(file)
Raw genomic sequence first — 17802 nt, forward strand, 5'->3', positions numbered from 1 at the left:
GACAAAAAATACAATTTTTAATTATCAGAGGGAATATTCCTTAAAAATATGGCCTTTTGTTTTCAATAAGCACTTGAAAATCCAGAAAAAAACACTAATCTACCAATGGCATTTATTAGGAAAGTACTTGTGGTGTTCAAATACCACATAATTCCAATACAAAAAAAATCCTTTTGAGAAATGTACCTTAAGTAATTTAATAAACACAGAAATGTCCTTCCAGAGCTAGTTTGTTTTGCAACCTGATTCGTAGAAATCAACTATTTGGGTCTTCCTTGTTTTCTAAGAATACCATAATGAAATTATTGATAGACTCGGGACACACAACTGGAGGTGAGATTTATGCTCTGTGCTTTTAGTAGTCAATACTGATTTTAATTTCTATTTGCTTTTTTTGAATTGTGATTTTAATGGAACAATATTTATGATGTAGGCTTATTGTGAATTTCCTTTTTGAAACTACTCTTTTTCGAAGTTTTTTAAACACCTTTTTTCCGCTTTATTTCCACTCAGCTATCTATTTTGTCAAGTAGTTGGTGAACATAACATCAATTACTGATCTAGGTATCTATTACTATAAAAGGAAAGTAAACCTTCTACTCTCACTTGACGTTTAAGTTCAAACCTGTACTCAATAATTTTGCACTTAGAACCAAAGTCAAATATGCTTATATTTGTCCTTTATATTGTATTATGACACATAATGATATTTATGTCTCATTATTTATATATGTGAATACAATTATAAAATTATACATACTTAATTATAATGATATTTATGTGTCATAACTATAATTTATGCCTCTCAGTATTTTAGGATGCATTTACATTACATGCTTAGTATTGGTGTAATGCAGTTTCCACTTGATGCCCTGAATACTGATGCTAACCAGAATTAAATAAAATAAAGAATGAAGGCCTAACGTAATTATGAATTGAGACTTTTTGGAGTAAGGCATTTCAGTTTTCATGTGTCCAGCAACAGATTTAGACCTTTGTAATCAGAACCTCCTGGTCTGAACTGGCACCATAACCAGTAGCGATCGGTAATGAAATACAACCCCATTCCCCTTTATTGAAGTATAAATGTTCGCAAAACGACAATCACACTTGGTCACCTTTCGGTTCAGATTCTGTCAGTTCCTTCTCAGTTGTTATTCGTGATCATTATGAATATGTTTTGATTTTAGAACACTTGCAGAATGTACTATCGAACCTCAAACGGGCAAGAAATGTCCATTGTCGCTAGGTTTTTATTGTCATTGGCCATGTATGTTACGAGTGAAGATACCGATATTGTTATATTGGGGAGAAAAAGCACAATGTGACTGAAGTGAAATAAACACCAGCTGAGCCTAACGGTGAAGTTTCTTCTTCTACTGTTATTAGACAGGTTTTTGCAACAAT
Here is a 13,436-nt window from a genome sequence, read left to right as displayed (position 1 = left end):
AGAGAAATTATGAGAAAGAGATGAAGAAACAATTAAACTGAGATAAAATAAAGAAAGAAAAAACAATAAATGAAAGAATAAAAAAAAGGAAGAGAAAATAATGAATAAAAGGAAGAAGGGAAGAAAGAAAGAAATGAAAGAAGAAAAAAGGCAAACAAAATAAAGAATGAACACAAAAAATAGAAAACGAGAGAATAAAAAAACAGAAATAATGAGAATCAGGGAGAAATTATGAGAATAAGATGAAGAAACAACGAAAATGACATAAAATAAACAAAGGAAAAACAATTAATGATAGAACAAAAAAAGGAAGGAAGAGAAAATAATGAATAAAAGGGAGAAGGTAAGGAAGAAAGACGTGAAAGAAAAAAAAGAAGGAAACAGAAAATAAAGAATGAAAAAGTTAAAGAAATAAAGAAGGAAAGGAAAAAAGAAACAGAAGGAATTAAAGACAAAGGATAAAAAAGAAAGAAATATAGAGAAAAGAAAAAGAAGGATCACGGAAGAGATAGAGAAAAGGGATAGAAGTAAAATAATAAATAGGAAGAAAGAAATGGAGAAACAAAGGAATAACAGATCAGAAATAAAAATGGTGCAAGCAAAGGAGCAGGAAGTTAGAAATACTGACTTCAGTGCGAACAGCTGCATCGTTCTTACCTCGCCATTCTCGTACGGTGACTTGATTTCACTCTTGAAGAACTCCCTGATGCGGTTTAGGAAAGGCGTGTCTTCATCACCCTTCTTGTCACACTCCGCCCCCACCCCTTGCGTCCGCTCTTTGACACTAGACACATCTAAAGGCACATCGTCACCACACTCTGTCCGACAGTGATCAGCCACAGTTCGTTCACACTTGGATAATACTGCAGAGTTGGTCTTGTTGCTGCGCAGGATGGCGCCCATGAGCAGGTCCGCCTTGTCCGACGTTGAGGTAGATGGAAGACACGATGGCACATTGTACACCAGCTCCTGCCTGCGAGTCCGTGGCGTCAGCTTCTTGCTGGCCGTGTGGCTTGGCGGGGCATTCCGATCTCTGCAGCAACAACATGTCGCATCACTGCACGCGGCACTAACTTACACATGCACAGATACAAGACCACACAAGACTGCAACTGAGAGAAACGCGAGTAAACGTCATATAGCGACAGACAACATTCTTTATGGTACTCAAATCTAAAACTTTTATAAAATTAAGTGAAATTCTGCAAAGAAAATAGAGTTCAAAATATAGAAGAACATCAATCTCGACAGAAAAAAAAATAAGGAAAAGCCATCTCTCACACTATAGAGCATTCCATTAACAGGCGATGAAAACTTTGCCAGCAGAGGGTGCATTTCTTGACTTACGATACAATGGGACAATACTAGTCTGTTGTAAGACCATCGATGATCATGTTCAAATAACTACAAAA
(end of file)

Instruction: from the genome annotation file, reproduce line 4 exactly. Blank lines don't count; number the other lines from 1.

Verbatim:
AGAGAAATTATGAGAAAGAGATGAAGAAACAATTAAACTGAGATAAAATAAAGAAAGAAAAAACAATAAATGAAAGAATAAAAAAAAGGAAGAGAAAATAATGAATAAAAGGAAGAAGGGAAGAAAGAAAGAAATGAAAGAAGAAAAAAGGCAAACAAAATAAAGAATGAACACAAAAAATAGAAAACGAGAGAATAAAAAAACAGAAATAATGAGAATCAGGGAGAAATTATGAGAATAAGATGAAGAAACAACGAAAATGACATAAAATAAACAAAGGAAAAACAATTAATGATAGAACAAAAAAAGGAAGGAAGAGAAAATAATGAATAAAAGGGAGAAGGTAAGGAAGAAAGACGTGAAAGAAAAAAAAGAAGGAAACAGAAAATAAAGAATGAAAAAGTTAAAGAAATAAAGAAGGAAAGGAAAAAAGAAACAGAAGGAATTAAAGACAAAGGATAAAAAAGAAAGAAATATAGAGAAAAGAAAAAGAAGGATCACGGAAGAGATAGAGAAAAGGGATAGAAGTAAAATAATAAATAGGAAGAAAGAAATGGAGAAACAAAGGAATAACAGATCAGAAATAAAAATGGTGCAAGCAAAGGAGCAGGAAGTTAGAAATACTGACTTCAGTGCGAACAGCTGCATCGTTCTTACCTCGCCATTCTCGTACGGTGACTTGATTTCACTCTTGAAGAACTCCCTGATGCGGTTTAGGAAAGGCGTGTCTTCATCACCCTTCTTGTCACACTCCGCCCCCACCCCTTGCGTCCGCTCTTTGACACTAGACACATCTAAAGGCACATCGTCACCACACTCTGTCCGACAGTGATCAGCCACAGTTCGTTCACACTTGGATAATACTGCAGAGTTGGTCTTGTTGCTGCGCAGGATGGCGCCCATGAGCAGGTCCGCCTTGTCCGACGTTGAGGTAGATGGAAGACACGATGGCACATTGTACACCAGCTCCTGCCTGCGAGTCCGTGGCGTCAGCTTCTTGCTGGCCGTGTGGCTTGGCGGGGCATTCCGATCTCTGCAGCAACAACATGTCGCATCACTGCACGCGGCACTAACTTACACATGCACAGATACAAGACCACACAAGACTGCAACTGAGAGAAACGCGAGTAAACGTCATATAGCGACAGACAACATTCTTTATGGTACTCAAATCTAAAACTTTTATAAAATTAAGTGAAATTCTGCAAAGAAAATAGAGTTCAAAATATAGAAGAACATCAATCTCGACAGAAAAAAAAATAAGGAAAAGCCATCTCTCACACTATAGAGCATTCCATTAACAGGCGATGAAAACTTTGCCAGCAGAGGGTGCATTTCTTGACTTACGATACAATGGGACAATACTAGTCTGTTGTAAGACCATCGATGATCATGTTCAAATAACTACAAAA